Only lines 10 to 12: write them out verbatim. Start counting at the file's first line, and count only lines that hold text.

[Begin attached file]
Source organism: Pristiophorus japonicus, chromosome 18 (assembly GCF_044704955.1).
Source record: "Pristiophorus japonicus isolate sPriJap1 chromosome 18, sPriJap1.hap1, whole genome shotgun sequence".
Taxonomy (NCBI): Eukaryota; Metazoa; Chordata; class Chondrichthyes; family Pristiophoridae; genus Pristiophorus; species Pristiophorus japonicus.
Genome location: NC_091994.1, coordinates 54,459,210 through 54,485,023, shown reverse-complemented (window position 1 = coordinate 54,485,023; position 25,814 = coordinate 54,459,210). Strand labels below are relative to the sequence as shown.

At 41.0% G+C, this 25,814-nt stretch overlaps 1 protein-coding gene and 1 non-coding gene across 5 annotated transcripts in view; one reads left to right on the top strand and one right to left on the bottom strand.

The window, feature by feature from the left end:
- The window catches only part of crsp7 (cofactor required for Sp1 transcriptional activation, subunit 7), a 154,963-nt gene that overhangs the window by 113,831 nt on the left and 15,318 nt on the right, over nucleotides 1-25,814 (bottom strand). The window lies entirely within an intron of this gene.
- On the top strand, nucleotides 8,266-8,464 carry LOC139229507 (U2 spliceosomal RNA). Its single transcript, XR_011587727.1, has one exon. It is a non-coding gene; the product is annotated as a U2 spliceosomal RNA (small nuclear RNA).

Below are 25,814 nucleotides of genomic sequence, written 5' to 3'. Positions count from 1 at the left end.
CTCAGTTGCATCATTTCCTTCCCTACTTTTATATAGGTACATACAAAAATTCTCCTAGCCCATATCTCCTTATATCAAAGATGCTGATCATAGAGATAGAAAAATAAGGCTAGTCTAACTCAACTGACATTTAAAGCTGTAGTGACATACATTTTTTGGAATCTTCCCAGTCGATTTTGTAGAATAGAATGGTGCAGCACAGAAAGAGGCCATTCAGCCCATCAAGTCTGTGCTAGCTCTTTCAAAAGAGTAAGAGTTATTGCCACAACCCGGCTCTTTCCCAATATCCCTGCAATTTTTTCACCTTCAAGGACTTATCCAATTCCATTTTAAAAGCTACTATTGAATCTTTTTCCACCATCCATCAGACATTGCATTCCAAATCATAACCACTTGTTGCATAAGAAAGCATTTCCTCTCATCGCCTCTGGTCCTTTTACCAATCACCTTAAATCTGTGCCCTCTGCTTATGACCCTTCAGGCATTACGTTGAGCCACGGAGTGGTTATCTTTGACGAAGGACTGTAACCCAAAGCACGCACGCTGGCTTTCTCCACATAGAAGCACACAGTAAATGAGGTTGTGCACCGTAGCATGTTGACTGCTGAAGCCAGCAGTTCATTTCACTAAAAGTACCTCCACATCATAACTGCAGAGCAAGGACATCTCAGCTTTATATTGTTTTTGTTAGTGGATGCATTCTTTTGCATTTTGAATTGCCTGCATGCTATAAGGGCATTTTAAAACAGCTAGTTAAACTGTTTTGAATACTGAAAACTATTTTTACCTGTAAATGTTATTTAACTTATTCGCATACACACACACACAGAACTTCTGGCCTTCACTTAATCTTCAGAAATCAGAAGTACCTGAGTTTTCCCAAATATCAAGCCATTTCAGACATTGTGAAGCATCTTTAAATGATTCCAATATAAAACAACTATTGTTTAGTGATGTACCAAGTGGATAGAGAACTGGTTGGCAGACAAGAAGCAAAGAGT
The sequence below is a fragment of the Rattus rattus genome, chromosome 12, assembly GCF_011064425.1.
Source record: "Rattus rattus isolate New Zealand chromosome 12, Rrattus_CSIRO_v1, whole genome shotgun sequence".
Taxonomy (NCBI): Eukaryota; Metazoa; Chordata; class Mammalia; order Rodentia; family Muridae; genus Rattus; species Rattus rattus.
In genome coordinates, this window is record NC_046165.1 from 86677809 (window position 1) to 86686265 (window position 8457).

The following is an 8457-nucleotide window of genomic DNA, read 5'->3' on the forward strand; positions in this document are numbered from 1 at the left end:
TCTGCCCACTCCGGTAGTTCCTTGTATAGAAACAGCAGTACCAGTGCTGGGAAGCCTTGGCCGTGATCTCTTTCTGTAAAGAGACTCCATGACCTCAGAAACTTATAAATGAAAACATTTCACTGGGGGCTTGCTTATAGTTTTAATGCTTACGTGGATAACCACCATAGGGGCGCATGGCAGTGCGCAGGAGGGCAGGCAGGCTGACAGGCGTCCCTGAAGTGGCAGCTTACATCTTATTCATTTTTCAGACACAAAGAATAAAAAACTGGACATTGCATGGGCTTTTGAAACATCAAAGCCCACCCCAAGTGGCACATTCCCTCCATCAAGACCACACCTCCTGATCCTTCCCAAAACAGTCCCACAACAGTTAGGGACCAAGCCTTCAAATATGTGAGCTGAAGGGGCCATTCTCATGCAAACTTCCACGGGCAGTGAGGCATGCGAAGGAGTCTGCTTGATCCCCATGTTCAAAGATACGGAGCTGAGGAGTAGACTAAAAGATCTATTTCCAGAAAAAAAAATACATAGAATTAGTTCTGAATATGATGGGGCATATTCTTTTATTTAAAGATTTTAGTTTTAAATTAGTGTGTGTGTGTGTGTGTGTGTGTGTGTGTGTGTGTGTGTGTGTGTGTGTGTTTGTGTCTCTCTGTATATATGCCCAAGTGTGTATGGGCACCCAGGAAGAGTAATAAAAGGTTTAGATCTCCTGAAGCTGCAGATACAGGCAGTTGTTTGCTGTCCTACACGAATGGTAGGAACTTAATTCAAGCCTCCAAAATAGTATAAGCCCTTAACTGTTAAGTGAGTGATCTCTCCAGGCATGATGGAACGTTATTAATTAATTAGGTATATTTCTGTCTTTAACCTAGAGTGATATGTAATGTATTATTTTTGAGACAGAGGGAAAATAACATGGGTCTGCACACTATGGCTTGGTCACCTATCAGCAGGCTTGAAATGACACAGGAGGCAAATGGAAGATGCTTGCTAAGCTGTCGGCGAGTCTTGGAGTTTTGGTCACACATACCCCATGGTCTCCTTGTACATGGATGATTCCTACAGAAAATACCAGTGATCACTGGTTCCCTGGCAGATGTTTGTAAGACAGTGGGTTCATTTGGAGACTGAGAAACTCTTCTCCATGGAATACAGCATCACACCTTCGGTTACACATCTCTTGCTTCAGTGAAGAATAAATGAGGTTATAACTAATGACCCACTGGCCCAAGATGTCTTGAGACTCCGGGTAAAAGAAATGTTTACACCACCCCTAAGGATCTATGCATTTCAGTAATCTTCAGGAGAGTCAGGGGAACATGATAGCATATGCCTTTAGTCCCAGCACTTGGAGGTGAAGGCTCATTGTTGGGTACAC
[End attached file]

CTCAGTTGCATCATTTCCTTCCCTACTTTTATATAGGTACATACAAAAATTCTCCTAGCCCATATCTCCTTATATCAAAGATGCTGATCATAGAGATAGAAAAATAAGGCTAGTCTAACTCAACTGACATTTAAAGCTGTAGTGACATACATTTTTTGGAATCTTCCCAGTCGATTTTGTAGAATAGAATGGTGCAGCACAGAAAGAGGCCATTCAGCCCATCAAGTCTGTGCTAGCTCTTTCAAAAGAGTAAGAGTTATTGCCACAACCCGGCTCTTTCCCAATATCCCTGCAATTTTTTCACCTTCAAGGACTTATCCAATTCCATTTTAAAAGCTACTATTGAATCTTTTTCCACCATCCATCAGACATTGCATTCCAAATCATAACCACTTGTTGCATAAGAAAGCATTTCCTCTCATCGCCTCTGGTCCTTTTACCAATCACCTTAAATCTGTGCCCTCTGCTTATGACCCTTCAGGCATTACGTTGAGCCACGGAGTGGTTATCTTTGACGAAGGACTGTAACCCAAAGCACGCACGCTGGCTTTCTCCACATAGAAGCACACAGTAAATGAGGTTGTGCACCGTAGCATGTTGACTGCTGAAGCCAGCAGTTCATTTCACTAAAAGTACCTCCACATCATAACTGCAGAGCAAGGACATCTCAGCTTTATATTGTTTTTGTTAGTGGATGCATTCTTTTGCATTTTGAATTGCCTGCATGCTATAAGGGCATTTTAAAACAGCTAGTTAAACTGTTTTGAATACTGAAAACTATTTTTACCTGTAAATGTTATTTAACTTATTCGCATACACACACACACAGAACTTCTGGCCTTCACTTAATCTTCAGAAATCAGAAGTACCTGAGTTTTCCCAAATATCAAGCCATTTCAGACATTGTGAAGCATCTTTAAATGATTCCAATATAAAACAACTATTGTTTAGTGATGTACCAAGTGGATAGAGAACTGGTTGGCAGACAAGAAGCAAAGAGT
The sequence below is a fragment of the Rattus rattus genome, chromosome 12, assembly GCF_011064425.1.
Source record: "Rattus rattus isolate New Zealand chromosome 12, Rrattus_CSIRO_v1, whole genome shotgun sequence".